Unless you can give a reasonably sized code sample, it's difficult to tell. Anyway, the imperative F# version should be as efficient as the imperative C# version. I think one approach is to benchmark the two to see what is causing the difference (then someone can help with making that bit faster).

I briefly looked at your code and here are some assorted (untested) suggestions.

  • You can replace discriminated union Cell with an enum (this means you'll use value types and integer comparison instead of reference types and runtime type tests):

    type Cell =    
      | Orange = 1
      | Yellow = 2
      | Barren = 3
    
  • You can mark some trivial functions as inline. For example:

    let inline myincr (arr:int array) idx =
      arr.[idx] <- arr.[idx] + 1
    
  • Don't use exceptions for control-flow. This is often done in OCaml, but .NET exceptions are slow and should be only used for exceptions. You can replace the for loop in your sample with a while loop and a mutable flag or with a tail-recursive function (a tail-recursive function is compiled into a loop, so it will be efficient, even in imperative solution).

share|improve this answer
    
Tried the discriminated to enum: it gave a 5% speedup. Unexpected, thanks! Inlining didn't seem to help in any place I tried it... Will try removing the exception and report back. –  ttsiodras Jul 22 '11 at 19:29
    
Removing exceptions improved speed by another 16%. Imperative F# is now 60% slower than C#. Anything else I can try? –  ttsiodras Jul 22 '11 at 19:45
    
Following a suggestion from @Daniel thru chat, I moved from using "ref" to using "mutable" - and got another 10%. I am feeling positively hopeful - anything else, guys? –  ttsiodras Jul 22 '11 at 19:55
    
I was wrong - the speedup was in fact 30% when I moved from "ref" to "mutable" (already commited on GitHub). Wow, imperative F# is now at only 25% distance from C#... I consider it good enough. –  ttsiodras Jul 22 '11 at 20:04

This isn't an answer, per se, but have you tried writing the exact same code in F# and C#, i.e., imperative F# code? The speed should be similar. If you're comparing terse functional code with heavy use of higher-order functions, sequence expressions, lazy values, complex pattern matching, etc.--all things that allow for shorter, clearer (read, more maintainable) code--well, there is frequently a trade-off. Generally, development/maintenance time is much greater than execution time, so it's usually considered a desirable trade-off.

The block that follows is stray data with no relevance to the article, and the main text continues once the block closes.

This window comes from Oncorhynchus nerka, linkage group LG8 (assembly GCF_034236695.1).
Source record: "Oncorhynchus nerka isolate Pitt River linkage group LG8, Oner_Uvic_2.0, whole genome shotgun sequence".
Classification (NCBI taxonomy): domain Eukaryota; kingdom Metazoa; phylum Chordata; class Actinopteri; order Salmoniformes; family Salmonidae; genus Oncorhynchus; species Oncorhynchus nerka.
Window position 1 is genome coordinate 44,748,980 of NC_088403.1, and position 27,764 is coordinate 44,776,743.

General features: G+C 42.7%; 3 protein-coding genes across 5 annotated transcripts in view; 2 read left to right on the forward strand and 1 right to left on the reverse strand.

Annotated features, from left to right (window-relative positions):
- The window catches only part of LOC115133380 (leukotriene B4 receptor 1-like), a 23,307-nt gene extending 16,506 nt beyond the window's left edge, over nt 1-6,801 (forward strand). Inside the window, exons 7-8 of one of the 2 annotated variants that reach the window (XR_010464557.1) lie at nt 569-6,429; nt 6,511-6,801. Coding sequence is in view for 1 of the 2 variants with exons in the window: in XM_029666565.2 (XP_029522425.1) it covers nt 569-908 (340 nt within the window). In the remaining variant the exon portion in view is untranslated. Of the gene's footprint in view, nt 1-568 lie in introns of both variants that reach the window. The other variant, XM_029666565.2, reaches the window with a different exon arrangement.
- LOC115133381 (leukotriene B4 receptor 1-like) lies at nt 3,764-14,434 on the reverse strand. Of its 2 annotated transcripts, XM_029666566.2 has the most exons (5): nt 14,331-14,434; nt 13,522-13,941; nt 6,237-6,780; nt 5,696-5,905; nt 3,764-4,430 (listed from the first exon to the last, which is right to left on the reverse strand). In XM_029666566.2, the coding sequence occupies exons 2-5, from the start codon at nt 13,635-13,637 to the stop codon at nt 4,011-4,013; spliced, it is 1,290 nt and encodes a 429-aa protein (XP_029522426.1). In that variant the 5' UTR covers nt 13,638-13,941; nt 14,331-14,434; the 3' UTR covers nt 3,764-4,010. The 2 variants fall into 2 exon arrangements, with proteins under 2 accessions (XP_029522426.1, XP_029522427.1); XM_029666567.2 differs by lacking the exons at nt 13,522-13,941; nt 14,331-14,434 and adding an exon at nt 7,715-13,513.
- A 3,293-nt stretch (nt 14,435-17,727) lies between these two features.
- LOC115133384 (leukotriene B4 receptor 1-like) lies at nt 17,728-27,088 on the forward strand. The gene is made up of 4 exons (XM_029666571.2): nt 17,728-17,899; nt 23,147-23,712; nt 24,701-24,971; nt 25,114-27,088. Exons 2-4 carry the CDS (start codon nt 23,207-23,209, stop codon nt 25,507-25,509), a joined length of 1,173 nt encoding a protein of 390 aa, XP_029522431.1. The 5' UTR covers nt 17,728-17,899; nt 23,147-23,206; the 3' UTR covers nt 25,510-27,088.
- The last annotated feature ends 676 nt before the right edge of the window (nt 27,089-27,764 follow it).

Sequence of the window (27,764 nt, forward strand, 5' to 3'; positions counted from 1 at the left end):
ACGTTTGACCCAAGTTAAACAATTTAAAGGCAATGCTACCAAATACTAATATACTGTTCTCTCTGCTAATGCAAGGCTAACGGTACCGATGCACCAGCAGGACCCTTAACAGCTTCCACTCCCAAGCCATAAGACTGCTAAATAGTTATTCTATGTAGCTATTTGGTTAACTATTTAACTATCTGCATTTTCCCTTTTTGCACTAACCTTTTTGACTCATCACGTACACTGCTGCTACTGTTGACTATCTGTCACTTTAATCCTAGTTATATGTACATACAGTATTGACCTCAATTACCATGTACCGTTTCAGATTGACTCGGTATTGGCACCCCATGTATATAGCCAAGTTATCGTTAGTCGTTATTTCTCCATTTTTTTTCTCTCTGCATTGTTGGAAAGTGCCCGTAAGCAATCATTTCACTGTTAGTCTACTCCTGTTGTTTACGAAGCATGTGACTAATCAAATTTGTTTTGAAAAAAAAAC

Some references:
F# and C# 's CLR is same then why is F# faster than C#
C# / F# Performance comparison
Is a program F# any more efficient (execution-wise) than C#?

Another point to consider: in a functional language you're working at a higher level and it becomes very easy to overlook the costs of operations. For example, Seq.sort seems innocent enough, but naive use of it can doom performance. I'd recommend poring over your code, asking yourself along the way if you understand the cost of each operation. If you're not feeling reflective, a faster way to do this is, of course, with a profiler.

share|improve this answer
    
Actually, I did - if you go to my "Moving to imperative style" section in the blog post, you'll see that once I coded in C# (and got a 2x over F#) I re-wrote in imperative style for both OCaml and F#. F# remained well behind C# (6 seconds vs 3 seconds, a 2x). Not to mention that OCaml had 1.4 and C++ had 0.2 seconds... –  ttsiodras Jul 22 '11 at 18:40
    
I'd like to see your imperative F# code. There's no reason it should perform much different than C#. –  Daniel Jul 22 '11 at 18:44
    
By all means - as said in the blog post, the code lives in GitHub: github.com/ttsiodras/Score4/tree/master - navigate in the F# folder, it contains both the imperative and functional solutions. –  ttsiodras Jul 22 '11 at 18:48
2  
Sorry, I guess I'm lazy, I'm not reading a long blog post. ;-) Thanks for the link. –  Daniel Jul 22 '11 at 18:48
4  
@ttsiodras: Cool. I'd still recommend profiling until it's on par with C#. There must be a reason for the difference. Here is a free one. –  Daniel Jul 22 '11 at 20:10